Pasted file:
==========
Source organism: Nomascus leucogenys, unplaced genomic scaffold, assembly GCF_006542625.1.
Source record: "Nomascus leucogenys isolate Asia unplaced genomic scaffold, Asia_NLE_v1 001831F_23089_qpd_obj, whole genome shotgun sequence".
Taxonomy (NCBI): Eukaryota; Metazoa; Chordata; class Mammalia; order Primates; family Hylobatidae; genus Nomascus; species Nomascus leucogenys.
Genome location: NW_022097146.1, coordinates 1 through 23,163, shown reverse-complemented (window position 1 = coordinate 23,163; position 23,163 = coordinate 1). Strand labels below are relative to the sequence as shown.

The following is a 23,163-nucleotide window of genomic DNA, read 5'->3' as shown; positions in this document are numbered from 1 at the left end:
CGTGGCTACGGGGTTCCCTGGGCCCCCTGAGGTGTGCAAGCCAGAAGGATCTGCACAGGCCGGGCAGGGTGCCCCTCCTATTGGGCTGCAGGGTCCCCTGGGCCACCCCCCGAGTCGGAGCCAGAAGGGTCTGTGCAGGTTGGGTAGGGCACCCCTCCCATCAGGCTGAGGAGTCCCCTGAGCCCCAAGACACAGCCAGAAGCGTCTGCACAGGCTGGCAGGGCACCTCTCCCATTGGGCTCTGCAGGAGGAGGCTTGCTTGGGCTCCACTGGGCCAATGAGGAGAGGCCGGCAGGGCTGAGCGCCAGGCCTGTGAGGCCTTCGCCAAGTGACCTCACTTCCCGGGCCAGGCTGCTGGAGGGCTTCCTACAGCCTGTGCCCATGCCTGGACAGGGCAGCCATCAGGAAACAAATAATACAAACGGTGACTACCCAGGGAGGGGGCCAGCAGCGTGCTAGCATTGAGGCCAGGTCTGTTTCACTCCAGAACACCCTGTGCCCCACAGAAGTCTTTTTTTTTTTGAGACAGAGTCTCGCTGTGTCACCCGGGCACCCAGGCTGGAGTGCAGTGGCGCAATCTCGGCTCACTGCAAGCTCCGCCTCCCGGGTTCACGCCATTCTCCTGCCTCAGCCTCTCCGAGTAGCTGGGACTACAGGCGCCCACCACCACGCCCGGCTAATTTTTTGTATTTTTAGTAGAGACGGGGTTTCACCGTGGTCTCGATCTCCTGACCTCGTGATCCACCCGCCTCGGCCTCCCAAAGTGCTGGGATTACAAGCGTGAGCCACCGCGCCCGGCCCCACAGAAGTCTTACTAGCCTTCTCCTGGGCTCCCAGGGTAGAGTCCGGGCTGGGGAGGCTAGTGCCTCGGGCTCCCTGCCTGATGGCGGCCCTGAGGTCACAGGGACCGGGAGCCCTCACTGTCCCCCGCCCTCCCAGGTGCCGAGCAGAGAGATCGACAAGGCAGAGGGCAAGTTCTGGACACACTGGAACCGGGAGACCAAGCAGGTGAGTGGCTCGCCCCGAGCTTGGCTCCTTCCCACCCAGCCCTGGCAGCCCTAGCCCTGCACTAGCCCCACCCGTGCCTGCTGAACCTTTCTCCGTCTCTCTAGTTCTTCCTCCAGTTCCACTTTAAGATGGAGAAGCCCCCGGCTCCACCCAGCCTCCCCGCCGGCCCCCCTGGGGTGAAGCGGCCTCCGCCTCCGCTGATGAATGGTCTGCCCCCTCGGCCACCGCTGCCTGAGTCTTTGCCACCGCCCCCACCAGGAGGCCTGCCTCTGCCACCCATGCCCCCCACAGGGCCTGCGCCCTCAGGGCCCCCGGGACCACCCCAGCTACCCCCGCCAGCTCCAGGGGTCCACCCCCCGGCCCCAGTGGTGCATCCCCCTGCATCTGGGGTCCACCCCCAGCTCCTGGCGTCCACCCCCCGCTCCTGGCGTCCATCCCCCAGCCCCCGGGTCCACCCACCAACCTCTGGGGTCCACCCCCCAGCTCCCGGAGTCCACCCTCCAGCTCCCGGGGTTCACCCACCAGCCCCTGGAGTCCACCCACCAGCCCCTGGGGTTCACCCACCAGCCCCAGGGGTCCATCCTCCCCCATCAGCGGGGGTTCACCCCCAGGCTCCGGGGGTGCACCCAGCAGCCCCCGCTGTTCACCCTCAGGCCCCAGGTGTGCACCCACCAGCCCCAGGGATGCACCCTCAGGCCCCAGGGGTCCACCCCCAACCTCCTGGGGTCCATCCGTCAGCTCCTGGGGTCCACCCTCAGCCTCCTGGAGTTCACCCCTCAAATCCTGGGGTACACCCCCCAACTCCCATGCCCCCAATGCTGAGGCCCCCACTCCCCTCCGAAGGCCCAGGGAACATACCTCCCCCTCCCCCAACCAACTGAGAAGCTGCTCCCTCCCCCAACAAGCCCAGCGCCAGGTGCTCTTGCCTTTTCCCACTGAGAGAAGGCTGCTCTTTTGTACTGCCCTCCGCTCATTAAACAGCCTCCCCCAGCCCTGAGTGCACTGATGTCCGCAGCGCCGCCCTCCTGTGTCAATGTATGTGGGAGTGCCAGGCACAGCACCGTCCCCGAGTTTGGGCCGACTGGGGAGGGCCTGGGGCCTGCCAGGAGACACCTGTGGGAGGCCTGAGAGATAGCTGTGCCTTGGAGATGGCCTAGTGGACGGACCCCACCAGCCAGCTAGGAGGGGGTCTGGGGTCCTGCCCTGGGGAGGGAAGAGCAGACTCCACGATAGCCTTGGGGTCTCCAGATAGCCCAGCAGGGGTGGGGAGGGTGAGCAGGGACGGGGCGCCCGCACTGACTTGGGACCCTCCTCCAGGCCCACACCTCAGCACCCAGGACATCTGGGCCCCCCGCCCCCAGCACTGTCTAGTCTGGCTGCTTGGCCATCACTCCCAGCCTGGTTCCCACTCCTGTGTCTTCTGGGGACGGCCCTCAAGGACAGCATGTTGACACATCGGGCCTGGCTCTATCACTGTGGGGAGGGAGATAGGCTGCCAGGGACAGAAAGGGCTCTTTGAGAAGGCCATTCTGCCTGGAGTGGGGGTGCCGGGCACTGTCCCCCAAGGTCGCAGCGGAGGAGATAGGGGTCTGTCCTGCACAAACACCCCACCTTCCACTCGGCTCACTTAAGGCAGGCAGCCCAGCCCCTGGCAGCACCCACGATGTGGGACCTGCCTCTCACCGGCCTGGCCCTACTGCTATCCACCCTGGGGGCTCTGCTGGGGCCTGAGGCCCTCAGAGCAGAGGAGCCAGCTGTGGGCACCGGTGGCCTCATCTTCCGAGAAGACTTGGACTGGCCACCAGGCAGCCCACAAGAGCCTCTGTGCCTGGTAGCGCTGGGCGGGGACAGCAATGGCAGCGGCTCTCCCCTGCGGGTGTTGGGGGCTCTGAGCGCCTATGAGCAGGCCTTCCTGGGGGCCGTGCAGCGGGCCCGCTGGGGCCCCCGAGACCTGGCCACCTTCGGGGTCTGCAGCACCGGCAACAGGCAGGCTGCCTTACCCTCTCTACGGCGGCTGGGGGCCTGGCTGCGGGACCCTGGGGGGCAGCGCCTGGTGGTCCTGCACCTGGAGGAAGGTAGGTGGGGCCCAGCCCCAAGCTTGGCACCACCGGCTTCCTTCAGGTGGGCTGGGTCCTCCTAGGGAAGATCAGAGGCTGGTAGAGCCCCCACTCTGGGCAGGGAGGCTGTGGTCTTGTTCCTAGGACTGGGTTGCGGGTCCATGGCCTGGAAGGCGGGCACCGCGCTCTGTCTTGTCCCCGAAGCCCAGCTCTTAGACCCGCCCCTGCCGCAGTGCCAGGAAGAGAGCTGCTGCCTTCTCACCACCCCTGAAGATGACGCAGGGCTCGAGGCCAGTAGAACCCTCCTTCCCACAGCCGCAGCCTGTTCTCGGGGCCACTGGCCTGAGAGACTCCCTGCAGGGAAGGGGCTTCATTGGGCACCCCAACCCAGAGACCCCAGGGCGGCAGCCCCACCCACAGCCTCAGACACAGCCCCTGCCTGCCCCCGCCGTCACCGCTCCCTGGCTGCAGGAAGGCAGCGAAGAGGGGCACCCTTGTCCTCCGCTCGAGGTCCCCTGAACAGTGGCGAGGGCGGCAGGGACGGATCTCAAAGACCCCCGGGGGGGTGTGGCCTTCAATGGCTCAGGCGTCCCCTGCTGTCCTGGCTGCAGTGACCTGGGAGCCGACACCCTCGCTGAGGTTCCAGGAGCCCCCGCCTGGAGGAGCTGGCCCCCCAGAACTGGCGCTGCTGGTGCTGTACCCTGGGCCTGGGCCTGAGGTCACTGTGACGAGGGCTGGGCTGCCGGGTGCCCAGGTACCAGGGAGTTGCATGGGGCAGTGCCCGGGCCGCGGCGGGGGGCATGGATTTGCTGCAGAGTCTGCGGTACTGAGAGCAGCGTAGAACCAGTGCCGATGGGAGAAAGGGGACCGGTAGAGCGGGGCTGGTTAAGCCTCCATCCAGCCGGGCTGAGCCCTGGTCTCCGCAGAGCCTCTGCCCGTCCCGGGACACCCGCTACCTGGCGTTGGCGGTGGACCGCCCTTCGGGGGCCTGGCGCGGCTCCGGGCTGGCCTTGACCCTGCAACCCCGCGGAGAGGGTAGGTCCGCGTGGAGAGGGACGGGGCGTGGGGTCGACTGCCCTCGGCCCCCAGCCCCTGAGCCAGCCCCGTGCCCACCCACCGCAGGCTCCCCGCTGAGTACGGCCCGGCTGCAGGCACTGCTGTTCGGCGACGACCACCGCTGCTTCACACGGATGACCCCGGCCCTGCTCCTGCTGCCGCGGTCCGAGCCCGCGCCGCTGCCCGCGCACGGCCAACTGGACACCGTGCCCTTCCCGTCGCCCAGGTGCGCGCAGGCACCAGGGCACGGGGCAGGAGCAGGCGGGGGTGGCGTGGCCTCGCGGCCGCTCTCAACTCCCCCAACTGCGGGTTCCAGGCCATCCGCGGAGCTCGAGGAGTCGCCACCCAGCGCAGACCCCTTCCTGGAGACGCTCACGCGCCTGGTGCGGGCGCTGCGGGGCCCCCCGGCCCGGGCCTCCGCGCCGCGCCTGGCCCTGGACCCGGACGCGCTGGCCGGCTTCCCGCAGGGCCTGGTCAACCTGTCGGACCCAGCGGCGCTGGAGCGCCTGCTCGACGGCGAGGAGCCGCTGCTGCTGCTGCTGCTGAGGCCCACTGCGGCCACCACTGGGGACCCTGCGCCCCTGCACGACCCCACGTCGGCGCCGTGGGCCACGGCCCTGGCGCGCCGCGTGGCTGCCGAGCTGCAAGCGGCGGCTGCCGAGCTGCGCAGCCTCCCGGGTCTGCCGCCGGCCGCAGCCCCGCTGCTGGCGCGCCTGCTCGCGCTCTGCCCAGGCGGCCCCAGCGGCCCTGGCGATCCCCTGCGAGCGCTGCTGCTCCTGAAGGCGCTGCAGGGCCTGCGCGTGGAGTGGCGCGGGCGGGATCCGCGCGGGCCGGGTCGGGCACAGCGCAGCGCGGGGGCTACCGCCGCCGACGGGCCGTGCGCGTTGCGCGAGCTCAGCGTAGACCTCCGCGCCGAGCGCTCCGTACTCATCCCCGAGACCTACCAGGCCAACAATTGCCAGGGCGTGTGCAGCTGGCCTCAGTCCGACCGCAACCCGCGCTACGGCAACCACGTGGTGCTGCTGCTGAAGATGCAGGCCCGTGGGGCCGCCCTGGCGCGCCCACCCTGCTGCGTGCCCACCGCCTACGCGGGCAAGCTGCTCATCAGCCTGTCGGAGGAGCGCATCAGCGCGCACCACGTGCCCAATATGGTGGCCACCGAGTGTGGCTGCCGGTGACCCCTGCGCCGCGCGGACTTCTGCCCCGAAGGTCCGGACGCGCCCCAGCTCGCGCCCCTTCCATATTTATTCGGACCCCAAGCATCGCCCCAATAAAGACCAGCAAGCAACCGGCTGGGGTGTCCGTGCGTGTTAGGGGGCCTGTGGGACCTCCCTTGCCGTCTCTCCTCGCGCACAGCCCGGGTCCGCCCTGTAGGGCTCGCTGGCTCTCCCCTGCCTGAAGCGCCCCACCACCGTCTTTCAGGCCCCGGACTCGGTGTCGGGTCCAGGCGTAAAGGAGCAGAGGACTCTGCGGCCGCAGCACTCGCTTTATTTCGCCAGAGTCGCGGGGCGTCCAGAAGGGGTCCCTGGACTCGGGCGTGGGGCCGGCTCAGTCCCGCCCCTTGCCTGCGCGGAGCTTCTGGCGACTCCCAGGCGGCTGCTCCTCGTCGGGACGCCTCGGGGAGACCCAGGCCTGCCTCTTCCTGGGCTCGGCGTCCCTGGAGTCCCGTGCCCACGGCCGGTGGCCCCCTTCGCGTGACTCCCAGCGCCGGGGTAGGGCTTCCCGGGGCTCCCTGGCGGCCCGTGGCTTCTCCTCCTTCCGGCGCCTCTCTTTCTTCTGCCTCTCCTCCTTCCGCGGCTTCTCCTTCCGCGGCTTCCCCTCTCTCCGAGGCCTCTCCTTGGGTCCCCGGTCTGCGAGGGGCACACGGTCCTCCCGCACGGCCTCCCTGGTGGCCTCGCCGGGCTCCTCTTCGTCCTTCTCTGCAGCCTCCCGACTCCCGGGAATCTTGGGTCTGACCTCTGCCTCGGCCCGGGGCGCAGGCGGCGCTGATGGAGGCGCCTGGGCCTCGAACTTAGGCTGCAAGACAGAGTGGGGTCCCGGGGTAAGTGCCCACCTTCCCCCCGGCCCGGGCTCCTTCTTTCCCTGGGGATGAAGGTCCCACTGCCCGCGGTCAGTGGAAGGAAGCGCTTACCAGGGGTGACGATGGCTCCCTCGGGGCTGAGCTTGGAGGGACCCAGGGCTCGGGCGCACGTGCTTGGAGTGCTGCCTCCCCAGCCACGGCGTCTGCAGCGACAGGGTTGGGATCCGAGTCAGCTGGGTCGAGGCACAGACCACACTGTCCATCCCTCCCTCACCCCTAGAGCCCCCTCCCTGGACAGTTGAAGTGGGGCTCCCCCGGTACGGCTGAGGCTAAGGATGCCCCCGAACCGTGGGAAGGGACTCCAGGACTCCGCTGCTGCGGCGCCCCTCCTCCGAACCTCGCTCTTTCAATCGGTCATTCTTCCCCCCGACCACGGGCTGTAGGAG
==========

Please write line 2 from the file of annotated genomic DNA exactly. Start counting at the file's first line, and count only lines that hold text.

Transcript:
Source record: "Nomascus leucogenys isolate Asia unplaced genomic scaffold, Asia_NLE_v1 001831F_23089_qpd_obj, whole genome shotgun sequence".